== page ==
1. Her affidavit as the attorney employed by plaintiff in this action, as well as affidavits of the two associates who worked on the case, Peter A. Jaszi and Jeffrey L. Squires.


2. An itemized expense schedule.


3. Descriptions of the legal services rendered on behalf of plaintiff by all three attorneys. This description is in chronological order covering the three years in which plaintiff's attorneys have been involved in the case.


4. A memorandum of points and authorities in support of her motion, as well as a reply to defendant's opposition.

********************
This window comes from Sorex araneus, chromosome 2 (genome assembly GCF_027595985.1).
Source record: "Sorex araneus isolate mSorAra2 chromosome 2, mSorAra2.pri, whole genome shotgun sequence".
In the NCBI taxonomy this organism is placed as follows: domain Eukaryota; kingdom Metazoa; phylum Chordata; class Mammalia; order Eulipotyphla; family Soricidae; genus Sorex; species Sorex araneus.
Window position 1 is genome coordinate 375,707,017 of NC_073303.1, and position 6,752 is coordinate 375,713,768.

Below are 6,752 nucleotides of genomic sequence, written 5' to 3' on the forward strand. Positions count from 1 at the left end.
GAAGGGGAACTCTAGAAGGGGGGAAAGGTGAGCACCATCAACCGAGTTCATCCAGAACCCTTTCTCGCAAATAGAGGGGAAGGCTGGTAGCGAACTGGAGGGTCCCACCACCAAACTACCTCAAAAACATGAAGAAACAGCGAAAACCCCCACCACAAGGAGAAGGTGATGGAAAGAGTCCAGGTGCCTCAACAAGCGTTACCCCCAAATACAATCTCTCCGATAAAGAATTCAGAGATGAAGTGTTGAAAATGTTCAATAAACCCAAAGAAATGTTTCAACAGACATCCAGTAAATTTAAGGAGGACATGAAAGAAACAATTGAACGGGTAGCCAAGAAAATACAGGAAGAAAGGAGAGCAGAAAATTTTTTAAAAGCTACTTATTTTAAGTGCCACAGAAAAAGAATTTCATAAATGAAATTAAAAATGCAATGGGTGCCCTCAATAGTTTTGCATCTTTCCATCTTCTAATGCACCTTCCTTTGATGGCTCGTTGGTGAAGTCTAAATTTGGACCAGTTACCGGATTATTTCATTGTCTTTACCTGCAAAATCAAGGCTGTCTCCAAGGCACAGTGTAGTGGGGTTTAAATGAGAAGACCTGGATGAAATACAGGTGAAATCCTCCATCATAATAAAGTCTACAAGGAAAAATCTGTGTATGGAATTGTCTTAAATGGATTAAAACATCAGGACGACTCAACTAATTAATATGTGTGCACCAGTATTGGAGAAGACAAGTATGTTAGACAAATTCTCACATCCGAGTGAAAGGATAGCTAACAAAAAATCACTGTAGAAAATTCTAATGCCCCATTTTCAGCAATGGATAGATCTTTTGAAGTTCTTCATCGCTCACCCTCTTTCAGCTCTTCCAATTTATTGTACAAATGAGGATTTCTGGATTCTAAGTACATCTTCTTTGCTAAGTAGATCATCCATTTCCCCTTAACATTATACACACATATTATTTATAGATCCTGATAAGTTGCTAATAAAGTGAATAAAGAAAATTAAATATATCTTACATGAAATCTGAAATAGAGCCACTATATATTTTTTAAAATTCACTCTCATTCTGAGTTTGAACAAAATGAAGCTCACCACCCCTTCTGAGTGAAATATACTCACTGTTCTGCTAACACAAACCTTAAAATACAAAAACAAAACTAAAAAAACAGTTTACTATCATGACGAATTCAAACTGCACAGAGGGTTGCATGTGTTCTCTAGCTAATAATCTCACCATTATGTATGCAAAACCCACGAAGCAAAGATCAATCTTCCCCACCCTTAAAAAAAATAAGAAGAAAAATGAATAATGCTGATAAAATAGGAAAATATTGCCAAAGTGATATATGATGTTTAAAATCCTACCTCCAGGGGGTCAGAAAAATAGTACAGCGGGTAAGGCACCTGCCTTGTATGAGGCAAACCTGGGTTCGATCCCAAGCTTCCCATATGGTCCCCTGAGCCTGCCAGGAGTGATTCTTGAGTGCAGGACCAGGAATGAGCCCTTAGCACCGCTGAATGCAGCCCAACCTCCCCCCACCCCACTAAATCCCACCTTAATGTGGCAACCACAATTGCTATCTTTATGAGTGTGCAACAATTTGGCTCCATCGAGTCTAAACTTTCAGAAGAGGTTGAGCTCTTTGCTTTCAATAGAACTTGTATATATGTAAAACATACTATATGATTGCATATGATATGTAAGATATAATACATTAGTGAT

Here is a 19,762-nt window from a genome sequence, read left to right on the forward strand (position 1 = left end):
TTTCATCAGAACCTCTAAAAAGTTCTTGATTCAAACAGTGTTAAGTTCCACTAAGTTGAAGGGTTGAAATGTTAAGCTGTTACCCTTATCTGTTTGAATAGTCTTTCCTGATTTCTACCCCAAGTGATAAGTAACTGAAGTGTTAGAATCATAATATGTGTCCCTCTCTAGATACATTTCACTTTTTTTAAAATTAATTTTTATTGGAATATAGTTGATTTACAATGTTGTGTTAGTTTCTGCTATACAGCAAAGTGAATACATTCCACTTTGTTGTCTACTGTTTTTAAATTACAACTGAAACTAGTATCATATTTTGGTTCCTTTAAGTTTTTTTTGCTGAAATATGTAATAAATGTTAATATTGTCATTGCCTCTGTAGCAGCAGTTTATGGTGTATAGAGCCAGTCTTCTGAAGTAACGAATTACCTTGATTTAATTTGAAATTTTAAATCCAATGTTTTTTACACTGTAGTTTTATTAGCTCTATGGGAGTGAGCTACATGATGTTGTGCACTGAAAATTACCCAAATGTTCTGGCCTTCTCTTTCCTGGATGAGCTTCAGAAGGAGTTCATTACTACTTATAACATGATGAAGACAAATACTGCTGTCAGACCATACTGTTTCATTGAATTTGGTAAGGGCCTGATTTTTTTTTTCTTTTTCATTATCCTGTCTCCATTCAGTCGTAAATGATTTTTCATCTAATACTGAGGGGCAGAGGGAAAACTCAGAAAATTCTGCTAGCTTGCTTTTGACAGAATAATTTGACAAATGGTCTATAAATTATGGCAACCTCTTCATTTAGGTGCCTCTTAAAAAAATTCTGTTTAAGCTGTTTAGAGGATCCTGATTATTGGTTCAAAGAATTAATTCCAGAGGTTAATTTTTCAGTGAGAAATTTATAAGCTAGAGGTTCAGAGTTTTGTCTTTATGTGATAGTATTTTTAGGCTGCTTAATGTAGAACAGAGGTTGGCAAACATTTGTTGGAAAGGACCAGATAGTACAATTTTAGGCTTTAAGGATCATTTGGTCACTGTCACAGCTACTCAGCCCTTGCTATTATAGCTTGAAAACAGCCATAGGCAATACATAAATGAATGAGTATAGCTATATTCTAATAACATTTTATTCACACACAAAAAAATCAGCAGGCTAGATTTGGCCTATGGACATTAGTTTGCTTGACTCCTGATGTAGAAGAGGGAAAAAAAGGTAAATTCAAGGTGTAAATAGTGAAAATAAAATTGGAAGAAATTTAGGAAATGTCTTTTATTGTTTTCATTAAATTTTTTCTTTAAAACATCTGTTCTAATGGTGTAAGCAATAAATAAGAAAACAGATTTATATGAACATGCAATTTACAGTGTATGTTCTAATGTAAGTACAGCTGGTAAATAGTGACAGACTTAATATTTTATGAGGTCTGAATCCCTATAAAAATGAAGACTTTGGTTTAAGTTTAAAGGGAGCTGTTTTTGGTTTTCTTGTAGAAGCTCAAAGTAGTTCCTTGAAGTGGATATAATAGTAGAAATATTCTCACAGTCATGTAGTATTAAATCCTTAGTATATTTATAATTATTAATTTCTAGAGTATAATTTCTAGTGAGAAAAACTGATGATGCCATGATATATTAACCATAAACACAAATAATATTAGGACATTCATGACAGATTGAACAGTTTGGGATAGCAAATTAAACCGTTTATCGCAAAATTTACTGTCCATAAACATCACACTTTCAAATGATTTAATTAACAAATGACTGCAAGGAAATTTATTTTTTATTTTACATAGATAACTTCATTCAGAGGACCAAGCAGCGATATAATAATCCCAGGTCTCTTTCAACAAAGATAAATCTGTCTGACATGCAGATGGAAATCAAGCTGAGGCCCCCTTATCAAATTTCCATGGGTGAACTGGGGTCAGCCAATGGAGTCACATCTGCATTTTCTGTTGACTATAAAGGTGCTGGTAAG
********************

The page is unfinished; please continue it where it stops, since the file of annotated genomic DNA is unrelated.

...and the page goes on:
The affidavits of plaintiff's attorneys indicate that a total of 195 hours have been spent on behalf of plaintiff. Calculated at the customary rates charged by the plaintiff's attorneys, the requested amount would come to $10,340.00, plus $42.86 in expenses. Of this 195 hours, approximately 153 have been spent on the merits of the case before this Court and on the administrative level before the HEW. The remaining 42 hours were spent on the present motion for attorneys' fees. In Smith v. Kleindienst, 8 F.E.P. 753 (D.D.C. 1973), aff'd sub nom. Smith v. Levi, 527 F.2d 853 (D.C. Cir. 1975); an award of attorneys' fees included both the amount of time spent by plaintiff's attorneys on the administrative and the district court levels. In awarding attorneys' fees in Smith, supra, the Court did not make a distinction between the time spent during agency proceedings and the time spent in court. The issue on appeal was simply whether the fee was excessive, the court holding that it was not. Accordingly, this Court will not make a distinction between the time spent by plaintiff's attorney on the administrative and judicial levels. Plaintiff was forced to bring this action to the federal courts because of the agency's refusal to implement the finding of discrimination. Moreover, counsel's representation before both the agency and this Court has been in furtherance of the policies behind the Civil Rights Act. *fn6" Ms. Singer has been a member of the Bar of this court since 1968, and a partner in the law firm of Goldfarb & Singer since 1971. In the course of her practice, she has handled a significant number of cases in the area of employment discrimination. Ms. Singer has indicated that her normal hourly rate has changed over the course of her representation of Ms. Parker as follows: From 2/1973 to 7/30/73 $50.00 per hour From 8/1/73 to 9/30/73 60.00 per hour From 10/1/74 to 8/31/75 65.00 per hour From 9/1/75 to present 75.00 per hour